© NASA/JPL/MESSENGER

Mercury at superior solar conjunction

Dominic Ford, Editor
From the Inner Planets feed

Please wait
Loading 0/4
Click and drag to rotate
Mouse wheel to zoom in/out
Touch with mouse to dismiss
The sky at

Mercury will pass very close to the Sun in the sky as its orbit carries it around the far side of the solar system from the Earth.

This occurs once in every synodic cycle of the planet (116 days), and marks the end of Mercury's apparition in the morning sky and its transition to become an evening object over the next few weeks.

At closest approach, Mercury will appear at a separation of only 0°30' from the Sun, making it totally unobservable for several weeks while it is lost in the Sun's glare.

Mercury will also pass apogee – the time when it is most distant from the Earth – at around the same time, since it will lie exactly opposite to the Earth in the Solar System. It will move to a distance of 1.43 AU from the Earth, making it appear small and very distant. If it could be observed, it would measure 4.7 arcsec in diameter, whilst appearing completely illuminated.

The exact position of Mercury at the moment it passes solar conjunction will be:

Object Right Ascension Declination Constellation Angular Size
Mercury 14h09m20s -12°30' Virgo 4.7"
Sun 14h08m -12°59' Virgo 32'11"

The coordinates above are given in J2000.0.

The sky on 27 October 2016
Sunrise
07:31
Sunset
18:14
Twilight ends
19:43
Twilight begins
06:01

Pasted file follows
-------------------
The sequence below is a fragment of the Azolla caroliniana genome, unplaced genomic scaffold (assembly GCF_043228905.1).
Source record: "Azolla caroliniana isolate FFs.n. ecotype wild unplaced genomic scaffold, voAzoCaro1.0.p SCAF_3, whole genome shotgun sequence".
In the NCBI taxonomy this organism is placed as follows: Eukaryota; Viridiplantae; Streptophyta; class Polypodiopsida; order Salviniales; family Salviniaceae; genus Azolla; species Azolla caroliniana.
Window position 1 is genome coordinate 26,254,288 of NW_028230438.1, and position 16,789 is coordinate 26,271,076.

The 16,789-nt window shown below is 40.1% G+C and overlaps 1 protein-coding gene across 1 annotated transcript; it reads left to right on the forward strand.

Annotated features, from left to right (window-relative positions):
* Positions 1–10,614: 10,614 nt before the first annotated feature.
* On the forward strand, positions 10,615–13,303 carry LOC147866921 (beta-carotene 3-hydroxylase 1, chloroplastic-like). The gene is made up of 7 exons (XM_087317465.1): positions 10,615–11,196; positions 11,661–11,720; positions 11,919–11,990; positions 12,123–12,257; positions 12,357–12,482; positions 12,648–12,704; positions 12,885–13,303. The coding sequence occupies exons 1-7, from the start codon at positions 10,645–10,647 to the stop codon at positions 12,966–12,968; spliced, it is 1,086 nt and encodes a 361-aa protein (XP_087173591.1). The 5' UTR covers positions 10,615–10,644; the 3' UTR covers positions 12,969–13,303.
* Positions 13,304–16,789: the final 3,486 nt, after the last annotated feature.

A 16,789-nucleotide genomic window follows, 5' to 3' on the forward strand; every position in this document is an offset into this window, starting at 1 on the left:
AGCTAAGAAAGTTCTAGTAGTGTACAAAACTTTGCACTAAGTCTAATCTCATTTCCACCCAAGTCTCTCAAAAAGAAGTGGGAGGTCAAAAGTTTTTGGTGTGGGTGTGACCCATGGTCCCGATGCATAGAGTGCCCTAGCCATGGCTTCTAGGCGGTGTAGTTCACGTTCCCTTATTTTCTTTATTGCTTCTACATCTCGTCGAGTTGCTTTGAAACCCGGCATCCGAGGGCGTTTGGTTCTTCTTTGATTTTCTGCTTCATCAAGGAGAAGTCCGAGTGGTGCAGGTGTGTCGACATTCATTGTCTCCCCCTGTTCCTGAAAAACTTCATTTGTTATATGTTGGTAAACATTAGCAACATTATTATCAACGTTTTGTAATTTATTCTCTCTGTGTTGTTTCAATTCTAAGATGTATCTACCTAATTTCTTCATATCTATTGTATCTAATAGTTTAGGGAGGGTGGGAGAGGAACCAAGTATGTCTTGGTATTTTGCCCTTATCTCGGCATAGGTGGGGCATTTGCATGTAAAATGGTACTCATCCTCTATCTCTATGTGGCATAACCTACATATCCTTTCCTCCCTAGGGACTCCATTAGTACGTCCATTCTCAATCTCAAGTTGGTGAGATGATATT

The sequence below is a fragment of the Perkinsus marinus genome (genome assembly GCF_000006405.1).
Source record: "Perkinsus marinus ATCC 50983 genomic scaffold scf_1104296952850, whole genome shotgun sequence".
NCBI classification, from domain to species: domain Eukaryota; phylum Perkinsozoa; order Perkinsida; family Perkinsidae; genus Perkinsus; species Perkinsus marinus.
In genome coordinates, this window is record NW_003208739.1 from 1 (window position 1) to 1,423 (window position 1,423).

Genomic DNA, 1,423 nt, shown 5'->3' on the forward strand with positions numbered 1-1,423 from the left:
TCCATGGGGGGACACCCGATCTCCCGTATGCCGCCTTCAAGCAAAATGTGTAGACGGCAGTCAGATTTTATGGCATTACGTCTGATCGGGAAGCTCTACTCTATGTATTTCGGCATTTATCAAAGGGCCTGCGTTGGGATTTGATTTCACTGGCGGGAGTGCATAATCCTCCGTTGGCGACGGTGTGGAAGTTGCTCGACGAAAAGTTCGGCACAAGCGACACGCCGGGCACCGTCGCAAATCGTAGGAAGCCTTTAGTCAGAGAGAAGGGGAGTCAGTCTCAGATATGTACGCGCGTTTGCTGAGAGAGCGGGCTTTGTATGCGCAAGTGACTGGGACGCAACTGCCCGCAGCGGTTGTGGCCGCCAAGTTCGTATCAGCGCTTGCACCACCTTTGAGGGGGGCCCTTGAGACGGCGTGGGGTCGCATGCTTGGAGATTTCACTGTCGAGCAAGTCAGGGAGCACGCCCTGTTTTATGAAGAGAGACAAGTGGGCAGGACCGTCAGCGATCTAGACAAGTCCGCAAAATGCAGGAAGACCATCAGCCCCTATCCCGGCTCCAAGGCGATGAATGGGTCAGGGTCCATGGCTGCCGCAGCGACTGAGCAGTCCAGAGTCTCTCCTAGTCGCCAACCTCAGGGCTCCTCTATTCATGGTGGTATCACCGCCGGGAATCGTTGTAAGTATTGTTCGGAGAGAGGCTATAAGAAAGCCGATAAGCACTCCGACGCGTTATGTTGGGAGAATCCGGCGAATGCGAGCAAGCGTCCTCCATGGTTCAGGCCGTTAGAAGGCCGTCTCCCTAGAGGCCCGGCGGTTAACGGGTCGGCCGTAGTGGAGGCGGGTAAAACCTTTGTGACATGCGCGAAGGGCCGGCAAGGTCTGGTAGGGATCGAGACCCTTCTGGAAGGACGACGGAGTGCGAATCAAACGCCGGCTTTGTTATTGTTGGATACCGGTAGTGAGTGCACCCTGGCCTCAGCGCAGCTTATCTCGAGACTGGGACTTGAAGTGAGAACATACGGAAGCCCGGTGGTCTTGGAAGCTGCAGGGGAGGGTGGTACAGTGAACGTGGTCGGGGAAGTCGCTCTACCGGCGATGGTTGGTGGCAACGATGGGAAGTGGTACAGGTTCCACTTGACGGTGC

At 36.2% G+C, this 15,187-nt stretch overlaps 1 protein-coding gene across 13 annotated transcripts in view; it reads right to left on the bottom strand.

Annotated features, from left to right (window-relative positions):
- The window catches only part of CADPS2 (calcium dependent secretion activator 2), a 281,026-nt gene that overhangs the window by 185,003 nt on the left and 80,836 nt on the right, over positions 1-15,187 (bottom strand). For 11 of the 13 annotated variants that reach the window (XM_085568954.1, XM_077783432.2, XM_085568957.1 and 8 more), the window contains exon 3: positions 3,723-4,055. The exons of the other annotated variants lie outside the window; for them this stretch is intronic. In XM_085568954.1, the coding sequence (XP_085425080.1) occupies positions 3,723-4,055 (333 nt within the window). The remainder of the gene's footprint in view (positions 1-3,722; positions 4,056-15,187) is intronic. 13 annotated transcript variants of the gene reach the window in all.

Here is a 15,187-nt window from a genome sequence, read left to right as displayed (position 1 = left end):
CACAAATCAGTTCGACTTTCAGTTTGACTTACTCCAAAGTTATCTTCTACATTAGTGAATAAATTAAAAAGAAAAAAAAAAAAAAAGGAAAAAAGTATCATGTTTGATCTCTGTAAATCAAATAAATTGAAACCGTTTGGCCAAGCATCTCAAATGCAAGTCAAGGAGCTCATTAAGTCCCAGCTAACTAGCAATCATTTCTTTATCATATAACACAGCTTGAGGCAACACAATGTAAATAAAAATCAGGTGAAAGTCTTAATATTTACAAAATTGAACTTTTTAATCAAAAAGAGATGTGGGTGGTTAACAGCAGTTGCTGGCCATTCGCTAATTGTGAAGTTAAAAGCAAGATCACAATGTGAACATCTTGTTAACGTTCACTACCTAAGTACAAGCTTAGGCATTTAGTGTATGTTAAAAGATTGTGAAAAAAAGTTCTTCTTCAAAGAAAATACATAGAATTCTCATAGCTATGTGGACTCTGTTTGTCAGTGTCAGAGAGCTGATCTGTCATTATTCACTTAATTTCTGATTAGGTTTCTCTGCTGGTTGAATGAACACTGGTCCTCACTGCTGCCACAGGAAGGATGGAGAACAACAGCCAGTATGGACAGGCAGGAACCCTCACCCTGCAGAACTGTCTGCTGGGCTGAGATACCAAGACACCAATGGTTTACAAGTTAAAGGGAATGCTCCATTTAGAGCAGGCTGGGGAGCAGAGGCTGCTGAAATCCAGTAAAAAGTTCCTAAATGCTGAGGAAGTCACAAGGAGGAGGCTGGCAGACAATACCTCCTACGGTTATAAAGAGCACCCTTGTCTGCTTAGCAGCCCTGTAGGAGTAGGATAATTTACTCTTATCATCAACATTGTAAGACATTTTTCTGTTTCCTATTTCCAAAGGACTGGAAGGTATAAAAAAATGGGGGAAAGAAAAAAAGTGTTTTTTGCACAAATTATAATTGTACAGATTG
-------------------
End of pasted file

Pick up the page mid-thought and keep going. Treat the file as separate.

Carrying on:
26-day old moon
Waning Crescent

8%

26 days old

Planets
Rise Culm. Set
Mercury 07:31 12:53 18:15
Venus 10:41 15:21 20:01
Moon 04:38 10:47 16:56
Mars 13:35 18:14 22:54
Jupiter 05:29 11:23 17:16
Saturn 10:43 15:33 20:24
All times shown in EDT.

Warning

Never attempt to point a pair of binoculars or a telescope at an object close to the Sun. Doing so may result in immediate and permanent blindness.

Source

The circumstances of this event were computed using the DE405 planetary ephemeris published by the Jet Propulsion Laboratory (JPL).

This event was automatically generated by searching the ephemeris for planetary alignments which are of interest to amateur astronomers, and the text above was generated based on an estimate of your location.

Related news

28 Sep 2016, 13:07 EDT  –  Mercury at greatest elongation west
11 Dec 2016, 02:45 EST  –  Mercury at greatest elongation east
19 Jan 2017, 08:45 EST  –  Mercury at greatest elongation west
01 Apr 2017, 01:52 EDT  –  Mercury at greatest elongation east

Image credit

© NASA/JPL/MESSENGER

Ashburn

Latitude:
Longitude:
Timezone:

39.04°N
77.49°W
EST

Color scheme